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A giant leap into the desert | PR Ireland

A giant leap into the desert

We are now days away from the start of the World Cup, you wonder how ready it will be. Like every major sporting event down the years, be it the winter or the summer Olympics, or the 2018 World Cup in Russia, the finer details are last minute. Qatar is playing host to the beautiful game, but it is hosting it in the city of Doha, the smallest place ever to host such a major global event.

UK media is up in arms over the organisers’ payments to Beckham and other UK football stars over the painful issues regarding human rights, LGBTQ people and the estimated 6,500 dead migrant workers.

The plight of Qatar is not an easy one. Many are choosing to note the corporate sponsors and avoid Adidas, McDonald’s, Coca-Cola, Budweiser and Hyundai-Kia. Also in that list is Visa and Crypto.com. Many plan to boycott these brands. As we have seen over the years, boycotting is not the smartest way of having your voice heard. Instead, turn up, be brazen in your tone of voice, wear your rainbow colours and let the host country know your feelings. However, one of the main problems with Qatar in the first place is that it may not be safe to do this.

Nearer the time, I fear a lot of the noise will be forgotten before the first touch of the ball takes place. Reading through the weekend’s papers, the Financial Times had a very good piece where seven World Cup winners explained how they won.

The answer for Killian Mbappé was total conviction on the day of the final ‘’When you’re in the World Cup final, you’re convinced that you’re going to win. Even the Croats were convinced they were going to win. You walk on to the field and the trophy is there, between the two teams, and you tell yourself it’s impossible that the other team will take it.’’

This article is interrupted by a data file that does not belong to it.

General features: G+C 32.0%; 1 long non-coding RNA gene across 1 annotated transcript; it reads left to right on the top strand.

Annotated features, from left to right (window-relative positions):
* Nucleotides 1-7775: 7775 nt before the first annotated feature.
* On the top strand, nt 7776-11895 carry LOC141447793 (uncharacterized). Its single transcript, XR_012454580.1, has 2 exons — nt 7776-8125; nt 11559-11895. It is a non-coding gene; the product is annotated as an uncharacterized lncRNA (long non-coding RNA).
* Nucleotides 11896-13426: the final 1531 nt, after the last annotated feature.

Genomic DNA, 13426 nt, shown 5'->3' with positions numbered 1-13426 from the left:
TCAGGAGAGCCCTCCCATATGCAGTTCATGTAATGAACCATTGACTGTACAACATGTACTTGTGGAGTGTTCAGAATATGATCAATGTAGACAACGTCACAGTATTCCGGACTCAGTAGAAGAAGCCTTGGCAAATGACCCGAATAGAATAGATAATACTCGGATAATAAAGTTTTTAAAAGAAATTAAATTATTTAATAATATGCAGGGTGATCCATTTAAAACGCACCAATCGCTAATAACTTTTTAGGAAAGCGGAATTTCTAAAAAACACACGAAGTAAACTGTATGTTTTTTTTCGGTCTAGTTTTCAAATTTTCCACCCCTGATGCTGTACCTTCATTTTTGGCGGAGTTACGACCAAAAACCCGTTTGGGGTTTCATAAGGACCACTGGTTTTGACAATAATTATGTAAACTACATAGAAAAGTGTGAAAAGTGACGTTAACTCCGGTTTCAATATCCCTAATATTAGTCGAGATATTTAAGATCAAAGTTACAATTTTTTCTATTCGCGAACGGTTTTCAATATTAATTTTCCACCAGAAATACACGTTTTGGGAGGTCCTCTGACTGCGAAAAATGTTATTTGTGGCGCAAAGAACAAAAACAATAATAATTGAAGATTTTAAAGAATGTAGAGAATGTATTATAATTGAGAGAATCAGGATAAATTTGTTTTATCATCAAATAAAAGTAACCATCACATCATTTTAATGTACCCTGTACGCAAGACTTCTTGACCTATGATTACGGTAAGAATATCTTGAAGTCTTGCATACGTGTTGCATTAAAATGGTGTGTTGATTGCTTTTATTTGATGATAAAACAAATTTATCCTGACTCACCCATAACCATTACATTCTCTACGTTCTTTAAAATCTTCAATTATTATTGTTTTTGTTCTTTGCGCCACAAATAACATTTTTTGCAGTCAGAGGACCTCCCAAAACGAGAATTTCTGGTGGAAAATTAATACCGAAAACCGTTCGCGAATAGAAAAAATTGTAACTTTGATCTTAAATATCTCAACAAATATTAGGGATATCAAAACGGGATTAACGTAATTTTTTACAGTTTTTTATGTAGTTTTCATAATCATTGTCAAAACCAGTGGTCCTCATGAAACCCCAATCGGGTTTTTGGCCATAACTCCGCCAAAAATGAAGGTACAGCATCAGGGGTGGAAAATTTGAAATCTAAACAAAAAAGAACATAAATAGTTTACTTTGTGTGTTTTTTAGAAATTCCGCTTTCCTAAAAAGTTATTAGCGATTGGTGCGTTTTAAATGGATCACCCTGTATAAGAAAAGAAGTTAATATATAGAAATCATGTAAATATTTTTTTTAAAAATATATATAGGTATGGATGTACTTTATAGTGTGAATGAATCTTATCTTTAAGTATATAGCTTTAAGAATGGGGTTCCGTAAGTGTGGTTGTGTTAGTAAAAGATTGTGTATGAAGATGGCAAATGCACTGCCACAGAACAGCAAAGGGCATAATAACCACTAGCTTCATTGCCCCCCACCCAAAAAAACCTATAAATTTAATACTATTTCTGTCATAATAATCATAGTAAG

Cafu, the last Brazilian captain to win the World Cup and the only man to play in three World Cup finals, makes no bones about prioritising winning over playing beautifully football; “In 1982 and 1986, Brazil played beautiful football. But the ones who had the medals around their necks were the 1994 players, who didn’t play beautifully, but who were efficient.’’

A less well known name is Bernd Hὂlzenbein, who won with West Germany in 1974, made the point that perspective is everything and he doesn’t regard winning the World Cup as one of the central moment of his life or career; “In the World Cup team the big figures in the hierarchy were Beckenbauer, Müller, Overath. I myself was younger, less important. But at Eintracht Frankfurt I was captain, and I must say that winning the Uefa Cup as captain was almost as important to me as winning the World Cup.”

Certainly some lessons not just in football but also in daily life and business. Conviction to win, working efficiently and effectively and an ability to maintain a sense of perspective about it all.

Hὂlzenbein in particular was very interesting on how some World Cups are just more important than others. For the German people, he said, their win in 1954, as West Germany began to re-emerge, was far more important than 1974.

it is hard to imagine anyone wanting to remember the 2022 edition, which actually ends on 18th December. There has never been less hype or excitement in the build up to a World Cup and for good reason. The only thing that can save the tournament from being an odious episode of football’s history is a rank outsider coming from nowhere to capture peoples’ hearts and minds.

Qatar 2022 might still be watched by football fans, but the casual viewer won’t be tuning in this year.

Paul

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